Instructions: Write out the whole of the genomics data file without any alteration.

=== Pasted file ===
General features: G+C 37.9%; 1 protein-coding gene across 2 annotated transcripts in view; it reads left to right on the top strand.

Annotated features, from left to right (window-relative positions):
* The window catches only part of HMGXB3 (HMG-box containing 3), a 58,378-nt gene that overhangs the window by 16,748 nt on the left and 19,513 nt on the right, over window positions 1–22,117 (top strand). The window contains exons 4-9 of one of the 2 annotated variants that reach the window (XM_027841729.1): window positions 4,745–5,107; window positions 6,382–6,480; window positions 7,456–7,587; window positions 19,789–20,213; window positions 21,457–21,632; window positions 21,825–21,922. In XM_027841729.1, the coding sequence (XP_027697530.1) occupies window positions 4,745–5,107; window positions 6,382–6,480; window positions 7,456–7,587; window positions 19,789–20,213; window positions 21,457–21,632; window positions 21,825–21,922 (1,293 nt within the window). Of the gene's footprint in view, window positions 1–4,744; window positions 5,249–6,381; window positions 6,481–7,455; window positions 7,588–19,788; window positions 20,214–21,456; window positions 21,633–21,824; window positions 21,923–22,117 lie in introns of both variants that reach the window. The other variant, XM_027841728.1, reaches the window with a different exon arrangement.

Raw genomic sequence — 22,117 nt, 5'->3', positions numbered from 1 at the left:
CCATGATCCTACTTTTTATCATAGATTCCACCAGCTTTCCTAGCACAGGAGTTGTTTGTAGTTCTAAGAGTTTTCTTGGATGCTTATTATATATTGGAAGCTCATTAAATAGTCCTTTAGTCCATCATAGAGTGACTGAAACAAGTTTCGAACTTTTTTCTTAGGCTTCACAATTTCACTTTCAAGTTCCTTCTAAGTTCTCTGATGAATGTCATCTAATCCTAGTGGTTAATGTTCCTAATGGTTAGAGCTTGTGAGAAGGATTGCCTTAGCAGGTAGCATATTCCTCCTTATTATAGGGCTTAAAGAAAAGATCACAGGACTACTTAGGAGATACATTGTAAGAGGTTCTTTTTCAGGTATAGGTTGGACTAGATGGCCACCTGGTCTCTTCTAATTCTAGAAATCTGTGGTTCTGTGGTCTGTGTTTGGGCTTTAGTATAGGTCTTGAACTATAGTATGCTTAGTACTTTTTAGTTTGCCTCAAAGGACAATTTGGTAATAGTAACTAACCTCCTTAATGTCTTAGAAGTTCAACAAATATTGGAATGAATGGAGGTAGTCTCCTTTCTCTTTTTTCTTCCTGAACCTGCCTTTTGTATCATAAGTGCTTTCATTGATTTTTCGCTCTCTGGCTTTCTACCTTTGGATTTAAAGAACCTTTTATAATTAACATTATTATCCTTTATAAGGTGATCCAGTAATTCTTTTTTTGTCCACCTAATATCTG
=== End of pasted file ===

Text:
General features: G+C 37.9%; 1 protein-coding gene across 2 annotated transcripts in view; it reads left to right on the top strand.

Annotated features, from left to right (window-relative positions):
* The window catches only part of HMGXB3 (HMG-box containing 3), a 58,378-nt gene that overhangs the window by 16,748 nt on the left and 19,513 nt on the right, over window positions 1–22,117 (top strand). The window contains exons 4-9 of one of the 2 annotated variants that reach the window (XM_027841729.1): window positions 4,745–5,107; window positions 6,382–6,480; window positions 7,456–7,587; window positions 19,789–20,213; window positions 21,457–21,632; window positions 21,825–21,922. In XM_027841729.1, the coding sequence (XP_027697530.1) occupies window positions 4,745–5,107; window positions 6,382–6,480; window positions 7,456–7,587; window positions 19,789–20,213; window positions 21,457–21,632; window positions 21,825–21,922 (1,293 nt within the window). Of the gene's footprint in view, window positions 1–4,744; window positions 5,249–6,381; window positions 6,481–7,455; window positions 7,588–19,788; window positions 20,214–21,456; window positions 21,633–21,824; window positions 21,923–22,117 lie in introns of both variants that reach the window. The other variant, XM_027841728.1, reaches the window with a different exon arrangement.

Raw genomic sequence — 22,117 nt, 5'->3', positions numbered from 1 at the left:
CCATGATCCTACTTTTTATCATAGATTCCACCAGCTTTCCTAGCACAGGAGTTGTTTGTAGTTCTAAGAGTTTTCTTGGATGCTTATTATATATTGGAAGCTCATTAAATAGTCCTTTAGTCCATCATAGAGTGACTGAAACAAGTTTCGAACTTTTTTCTTAGGCTTCACAATTTCACTTTCAAGTTCCTTCTAAGTTCTCTGATGAATGTCATCTAATCCTAGTGGTTAATGTTCCTAATGGTTAGAGCTTGTGAGAAGGATTGCCTTAGCAGGTAGCATATTCCTCCTTATTATAGGGCTTAAAGAAAAGATCACAGGACTACTTAGGAGATACATTGTAAGAGGTTCTTTTTCAGGTATAGGTTGGACTAGATGGCCACCTGGTCTCTTCTAATTCTAGAAATCTGTGGTTCTGTGGTCTGTGTTTGGGCTTTAGTATAGGTCTTGAACTATAGTATGCTTAGTACTTTTTAGTTTGCCTCAAAGGACAATTTGGTAATAGTAACTAACCTCCTTAATGTCTTAGAAGTTCAACAAATATTGGAATGAATGGAGGTAGTCTCCTTTCTCTTTTTTCTTCCTGAACCTGCCTTTTGTATCATAAGTGCTTTCATTGATTTTTCGCTCTCTGGCTTTCTACCTTTGGATTTAAAGAACCTTTTATAATTAACATTATTATCCTTTATAAGGTGATCCAGTAATTCTTTTTTTGTCCACCTAATATCTG